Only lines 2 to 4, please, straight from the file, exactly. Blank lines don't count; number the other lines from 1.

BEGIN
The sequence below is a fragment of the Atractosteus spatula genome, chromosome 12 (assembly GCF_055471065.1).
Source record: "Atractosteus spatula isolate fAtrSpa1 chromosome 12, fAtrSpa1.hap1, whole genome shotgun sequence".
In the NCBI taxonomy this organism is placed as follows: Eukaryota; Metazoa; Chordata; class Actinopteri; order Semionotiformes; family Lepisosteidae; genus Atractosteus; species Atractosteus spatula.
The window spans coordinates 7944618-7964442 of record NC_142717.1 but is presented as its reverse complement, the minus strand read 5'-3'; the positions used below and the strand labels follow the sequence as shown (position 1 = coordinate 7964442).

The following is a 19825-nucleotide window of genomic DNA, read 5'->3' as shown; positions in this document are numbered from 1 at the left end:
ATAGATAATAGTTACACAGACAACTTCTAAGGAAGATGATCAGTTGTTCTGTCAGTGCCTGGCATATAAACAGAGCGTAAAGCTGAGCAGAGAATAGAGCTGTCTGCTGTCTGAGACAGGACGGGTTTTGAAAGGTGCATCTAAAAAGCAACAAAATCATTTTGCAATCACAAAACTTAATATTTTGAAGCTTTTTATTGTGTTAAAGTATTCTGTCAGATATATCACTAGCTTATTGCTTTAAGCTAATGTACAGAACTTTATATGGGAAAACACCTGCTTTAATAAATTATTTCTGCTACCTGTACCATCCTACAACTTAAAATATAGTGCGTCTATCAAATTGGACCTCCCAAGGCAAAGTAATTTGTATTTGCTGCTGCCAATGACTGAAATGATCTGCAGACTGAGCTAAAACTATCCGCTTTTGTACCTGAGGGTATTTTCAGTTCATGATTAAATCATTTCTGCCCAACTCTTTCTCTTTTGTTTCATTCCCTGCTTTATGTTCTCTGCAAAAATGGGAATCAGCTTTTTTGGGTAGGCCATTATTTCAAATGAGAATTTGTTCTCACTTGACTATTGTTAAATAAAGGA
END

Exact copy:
Source record: "Atractosteus spatula isolate fAtrSpa1 chromosome 12, fAtrSpa1.hap1, whole genome shotgun sequence".
In the NCBI taxonomy this organism is placed as follows: Eukaryota; Metazoa; Chordata; class Actinopteri; order Semionotiformes; family Lepisosteidae; genus Atractosteus; species Atractosteus spatula.
The window spans coordinates 7944618-7964442 of record NC_142717.1 but is presented as its reverse complement, the minus strand read 5'-3'; the positions used below and the strand labels follow the sequence as shown (position 1 = coordinate 7964442).